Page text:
Is the UK benefits system a CDO?

by Daniel on May 16, 2015

Almost as an illustration of the sort of thing John’s looking at in terms of misplaced opportunity costs, I have a piece up at medium.com on forthcoming changes to the UK benefit cap system, and how they could have fairly serious consequences for housing benefit tenants. I probably don’t emphasise it enough in the piece, but these knock on effects destroy the cost economics of the policy – once tenants are evicted because they can’t pay the rent, they become emergency cases and have to be accomodated by the council in short-term accomodation, which is one of the most wasteful and expensive things you can do in housing policy. As I said in discussion of the piece, if you don’t like subsidising these guys as buy-to-let landlords, you’re unlikely to love them when they come back as bed-and-breakfast proprietors, at twice the price.

Economics in Two Lessons

by John Quiggin on May 16, 2015

I’ve been promising for a long time to write a new book, framed as a reply to a free-market tract Economics in One Lesson by Henry Hazlitt, published in 1946, but still in print and popular among free market advocates. Its popularity reflects the fact that it’s a reworking of Bastiat’s “What is Seen and What is Not Seen”, still one of the best statements of the case for free markets.

Bastiat’s argument is implicitly based on the concept of opportunity cost but, since the term wasn’t coined until 1914, he doesn’t use it. Neither, more surprisingly, does Hazlitt. Once this is made explicit, Hazlitt’s rather ponderous, and misleading statement of his “One Lesson”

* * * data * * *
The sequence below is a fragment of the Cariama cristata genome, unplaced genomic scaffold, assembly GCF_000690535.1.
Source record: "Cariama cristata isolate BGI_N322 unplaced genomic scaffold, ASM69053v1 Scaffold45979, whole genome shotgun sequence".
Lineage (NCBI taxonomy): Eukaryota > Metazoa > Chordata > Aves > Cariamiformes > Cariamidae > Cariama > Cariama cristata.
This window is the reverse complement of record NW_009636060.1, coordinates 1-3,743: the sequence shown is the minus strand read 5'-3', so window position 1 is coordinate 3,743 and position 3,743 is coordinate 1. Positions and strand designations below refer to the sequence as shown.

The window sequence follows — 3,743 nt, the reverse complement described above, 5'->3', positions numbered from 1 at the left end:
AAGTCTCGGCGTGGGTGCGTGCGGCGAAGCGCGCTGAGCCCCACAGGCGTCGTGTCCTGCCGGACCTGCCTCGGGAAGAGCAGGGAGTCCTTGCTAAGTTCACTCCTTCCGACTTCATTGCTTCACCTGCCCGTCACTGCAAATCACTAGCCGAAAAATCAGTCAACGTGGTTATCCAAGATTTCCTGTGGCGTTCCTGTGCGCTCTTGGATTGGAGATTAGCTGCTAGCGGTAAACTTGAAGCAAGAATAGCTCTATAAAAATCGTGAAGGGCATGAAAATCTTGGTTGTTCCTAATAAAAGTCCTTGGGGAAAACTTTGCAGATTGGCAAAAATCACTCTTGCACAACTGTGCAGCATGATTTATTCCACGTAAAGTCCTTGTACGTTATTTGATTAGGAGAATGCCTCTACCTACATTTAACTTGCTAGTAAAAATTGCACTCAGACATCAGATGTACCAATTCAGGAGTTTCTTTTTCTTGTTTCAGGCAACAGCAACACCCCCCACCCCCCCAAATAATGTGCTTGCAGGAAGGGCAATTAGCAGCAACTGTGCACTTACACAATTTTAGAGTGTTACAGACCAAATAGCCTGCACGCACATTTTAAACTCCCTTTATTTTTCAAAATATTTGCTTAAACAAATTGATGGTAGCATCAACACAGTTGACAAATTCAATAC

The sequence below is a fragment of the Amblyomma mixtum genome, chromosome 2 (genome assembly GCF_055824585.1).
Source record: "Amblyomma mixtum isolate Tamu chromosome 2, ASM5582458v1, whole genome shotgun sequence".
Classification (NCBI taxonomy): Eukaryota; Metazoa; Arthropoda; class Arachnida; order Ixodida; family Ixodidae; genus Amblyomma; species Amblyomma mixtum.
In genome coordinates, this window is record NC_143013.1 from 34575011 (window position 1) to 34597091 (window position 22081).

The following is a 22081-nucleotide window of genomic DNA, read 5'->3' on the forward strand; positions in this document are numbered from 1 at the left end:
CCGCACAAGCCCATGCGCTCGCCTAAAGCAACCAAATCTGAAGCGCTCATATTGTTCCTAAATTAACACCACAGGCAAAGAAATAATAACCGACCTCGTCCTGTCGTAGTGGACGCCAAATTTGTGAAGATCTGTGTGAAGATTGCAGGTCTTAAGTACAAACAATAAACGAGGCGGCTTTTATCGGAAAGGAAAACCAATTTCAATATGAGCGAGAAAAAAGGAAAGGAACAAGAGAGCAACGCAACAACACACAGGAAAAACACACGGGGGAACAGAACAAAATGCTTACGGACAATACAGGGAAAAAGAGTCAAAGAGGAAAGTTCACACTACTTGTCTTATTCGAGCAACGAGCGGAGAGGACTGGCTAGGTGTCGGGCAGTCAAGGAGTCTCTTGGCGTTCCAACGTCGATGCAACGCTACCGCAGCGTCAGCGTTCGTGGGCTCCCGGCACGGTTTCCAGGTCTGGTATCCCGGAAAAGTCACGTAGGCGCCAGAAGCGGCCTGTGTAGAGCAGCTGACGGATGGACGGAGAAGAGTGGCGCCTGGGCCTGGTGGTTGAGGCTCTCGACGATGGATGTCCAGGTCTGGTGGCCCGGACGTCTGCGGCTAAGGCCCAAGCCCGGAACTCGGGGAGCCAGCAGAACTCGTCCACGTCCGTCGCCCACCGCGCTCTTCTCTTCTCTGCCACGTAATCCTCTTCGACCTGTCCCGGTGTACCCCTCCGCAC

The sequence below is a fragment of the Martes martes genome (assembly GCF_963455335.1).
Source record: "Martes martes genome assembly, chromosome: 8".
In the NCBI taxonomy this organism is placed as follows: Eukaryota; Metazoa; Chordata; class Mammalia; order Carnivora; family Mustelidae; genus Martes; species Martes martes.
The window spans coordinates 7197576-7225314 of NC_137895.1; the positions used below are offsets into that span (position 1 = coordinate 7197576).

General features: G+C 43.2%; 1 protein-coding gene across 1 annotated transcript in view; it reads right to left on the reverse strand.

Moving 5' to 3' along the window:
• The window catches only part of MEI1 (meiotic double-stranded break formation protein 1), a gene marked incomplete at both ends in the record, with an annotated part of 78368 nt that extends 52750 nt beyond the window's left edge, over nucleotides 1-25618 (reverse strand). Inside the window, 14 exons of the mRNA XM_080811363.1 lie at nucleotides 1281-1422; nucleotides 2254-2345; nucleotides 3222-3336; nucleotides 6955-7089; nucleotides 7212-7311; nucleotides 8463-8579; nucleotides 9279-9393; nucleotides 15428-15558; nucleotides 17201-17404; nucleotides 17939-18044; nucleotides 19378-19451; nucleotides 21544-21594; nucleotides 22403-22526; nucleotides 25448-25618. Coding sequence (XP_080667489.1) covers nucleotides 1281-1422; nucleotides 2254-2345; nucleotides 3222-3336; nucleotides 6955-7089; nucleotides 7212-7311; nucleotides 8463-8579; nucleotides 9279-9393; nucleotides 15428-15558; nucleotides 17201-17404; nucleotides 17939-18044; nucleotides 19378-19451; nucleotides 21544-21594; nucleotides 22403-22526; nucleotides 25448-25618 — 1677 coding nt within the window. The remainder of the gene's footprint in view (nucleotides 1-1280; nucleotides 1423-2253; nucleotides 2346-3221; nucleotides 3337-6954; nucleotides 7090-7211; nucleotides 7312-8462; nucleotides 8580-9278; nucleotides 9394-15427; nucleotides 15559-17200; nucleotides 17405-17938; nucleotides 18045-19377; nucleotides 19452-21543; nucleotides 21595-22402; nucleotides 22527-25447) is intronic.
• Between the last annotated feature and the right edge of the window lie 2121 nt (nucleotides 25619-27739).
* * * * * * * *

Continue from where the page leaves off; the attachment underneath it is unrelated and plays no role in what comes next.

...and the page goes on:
The art of economics consists in looking not merely at the immediate but at the longer effects of any act or policy; it consists in tracing the consequences of that policy not merely for one group but for all groups.

can be boiled down to the much simpler statement “Market prices reflect opportunity cost”. In important respects, this is true, particularly when we consider the problem from the perspective of choices about how to allocate an individual, family or government budget. With fixed aggregate levels of public expenditure, for example, more money for the military means less for schools, and vice versa.

There are plenty of other questions about private and public decisions for which Hazlitt’s One Lesson is useful. Another example is the well-supported finding that the best way to fight poverty is to give money to poor people. This is unsurprising given that poor people themselves will usually have a much better idea of the opportunity costs they face than will those seeking to help them.

But as a general statement, Hazlitt’s One Lesson is false, which is why my working title is Economics in Two Lessons”. Lesson Two is “Market prices do not reflect all the opportunity costs we face as a society”
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